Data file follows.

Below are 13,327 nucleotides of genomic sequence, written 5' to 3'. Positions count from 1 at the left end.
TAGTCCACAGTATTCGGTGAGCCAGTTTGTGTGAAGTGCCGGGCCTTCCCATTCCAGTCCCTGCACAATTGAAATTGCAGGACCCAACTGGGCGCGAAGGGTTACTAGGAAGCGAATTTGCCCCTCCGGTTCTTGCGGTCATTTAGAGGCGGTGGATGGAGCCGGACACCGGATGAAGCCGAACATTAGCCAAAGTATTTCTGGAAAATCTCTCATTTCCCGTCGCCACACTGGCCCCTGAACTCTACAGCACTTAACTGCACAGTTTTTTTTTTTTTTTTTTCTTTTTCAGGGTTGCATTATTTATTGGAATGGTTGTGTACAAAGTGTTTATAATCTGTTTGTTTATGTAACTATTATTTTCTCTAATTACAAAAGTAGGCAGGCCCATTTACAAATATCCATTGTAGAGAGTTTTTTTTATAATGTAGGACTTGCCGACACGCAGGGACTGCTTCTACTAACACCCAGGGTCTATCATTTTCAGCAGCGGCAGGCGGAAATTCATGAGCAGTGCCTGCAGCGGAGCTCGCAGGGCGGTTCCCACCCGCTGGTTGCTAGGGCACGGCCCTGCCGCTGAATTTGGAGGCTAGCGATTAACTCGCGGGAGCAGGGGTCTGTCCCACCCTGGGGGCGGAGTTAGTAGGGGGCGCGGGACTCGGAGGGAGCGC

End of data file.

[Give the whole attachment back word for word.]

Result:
Below are 13,327 nucleotides of genomic sequence, written 5' to 3'. Positions count from 1 at the left end.
TAGTCCACAGTATTCGGTGAGCCAGTTTGTGTGAAGTGCCGGGCCTTCCCATTCCAGTCCCTGCACAATTGAAATTGCAGGACCCAACTGGGCGCGAAGGGTTACTAGGAAGCGAATTTGCCCCTCCGGTTCTTGCGGTCATTTAGAGGCGGTGGATGGAGCCGGACACCGGATGAAGCCGAACATTAGCCAAAGTATTTCTGGAAAATCTCTCATTTCCCGTCGCCACACTGGCCCCTGAACTCTACAGCACTTAACTGCACAGTTTTTTTTTTTTTTTTTTCTTTTTCAGGGTTGCATTATTTATTGGAATGGTTGTGTACAAAGTGTTTATAATCTGTTTGTTTATGTAACTATTATTTTCTCTAATTACAAAAGTAGGCAGGCCCATTTACAAATATCCATTGTAGAGAGTTTTTTTTATAATGTAGGACTTGCCGACACGCAGGGACTGCTTCTACTAACACCCAGGGTCTATCATTTTCAGCAGCGGCAGGCGGAAATTCATGAGCAGTGCCTGCAGCGGAGCTCGCAGGGCGGTTCCCACCCGCTGGTTGCTAGGGCACGGCCCTGCCGCTGAATTTGGAGGCTAGCGATTAACTCGCGGGAGCAGGGGTCTGTCCCACCCTGGGGGCGGAGTTAGTAGGGGGCGCGGGACTCGGAGGGAGCGC